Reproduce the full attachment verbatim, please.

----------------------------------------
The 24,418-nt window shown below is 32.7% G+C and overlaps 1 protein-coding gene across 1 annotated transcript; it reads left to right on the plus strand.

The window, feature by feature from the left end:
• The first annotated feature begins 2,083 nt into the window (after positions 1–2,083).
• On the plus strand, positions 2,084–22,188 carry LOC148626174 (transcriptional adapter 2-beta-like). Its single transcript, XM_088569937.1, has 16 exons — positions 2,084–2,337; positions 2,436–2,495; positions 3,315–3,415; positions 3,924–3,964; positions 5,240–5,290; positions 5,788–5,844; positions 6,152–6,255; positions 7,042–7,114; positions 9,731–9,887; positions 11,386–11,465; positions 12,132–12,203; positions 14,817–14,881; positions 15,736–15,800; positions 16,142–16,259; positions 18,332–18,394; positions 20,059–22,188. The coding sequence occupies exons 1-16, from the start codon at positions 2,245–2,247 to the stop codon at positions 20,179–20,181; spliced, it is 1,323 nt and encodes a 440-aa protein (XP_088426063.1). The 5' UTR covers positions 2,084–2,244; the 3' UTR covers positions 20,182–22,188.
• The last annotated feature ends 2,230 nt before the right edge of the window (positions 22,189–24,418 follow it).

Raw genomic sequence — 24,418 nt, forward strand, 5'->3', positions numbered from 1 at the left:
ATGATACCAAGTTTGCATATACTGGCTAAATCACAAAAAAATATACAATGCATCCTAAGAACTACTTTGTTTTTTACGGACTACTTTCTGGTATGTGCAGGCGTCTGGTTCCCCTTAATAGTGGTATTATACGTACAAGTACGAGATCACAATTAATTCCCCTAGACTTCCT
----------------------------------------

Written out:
The 24,418-nt window shown below is 32.7% G+C and overlaps 1 protein-coding gene across 1 annotated transcript; it reads left to right on the plus strand.

The window, feature by feature from the left end:
• The first annotated feature begins 2,083 nt into the window (after positions 1–2,083).
• On the plus strand, positions 2,084–22,188 carry LOC148626174 (transcriptional adapter 2-beta-like). Its single transcript, XM_088569937.1, has 16 exons — positions 2,084–2,337; positions 2,436–2,495; positions 3,315–3,415; positions 3,924–3,964; positions 5,240–5,290; positions 5,788–5,844; positions 6,152–6,255; positions 7,042–7,114; positions 9,731–9,887; positions 11,386–11,465; positions 12,132–12,203; positions 14,817–14,881; positions 15,736–15,800; positions 16,142–16,259; positions 18,332–18,394; positions 20,059–22,188. The coding sequence occupies exons 1-16, from the start codon at positions 2,245–2,247 to the stop codon at positions 20,179–20,181; spliced, it is 1,323 nt and encodes a 440-aa protein (XP_088426063.1). The 5' UTR covers positions 2,084–2,244; the 3' UTR covers positions 20,182–22,188.
• The last annotated feature ends 2,230 nt before the right edge of the window (positions 22,189–24,418 follow it).

Raw genomic sequence — 24,418 nt, forward strand, 5'->3', positions numbered from 1 at the left:
ATGATACCAAGTTTGCATATACTGGCTAAATCACAAAAAAATATACAATGCATCCTAAGAACTACTTTGTTTTTTACGGACTACTTTCTGGTATGTGCAGGCGTCTGGTTCCCCTTAATAGTGGTATTATACGTACAAGTACGAGATCACAATTAATTCCCCTAGACTTCCT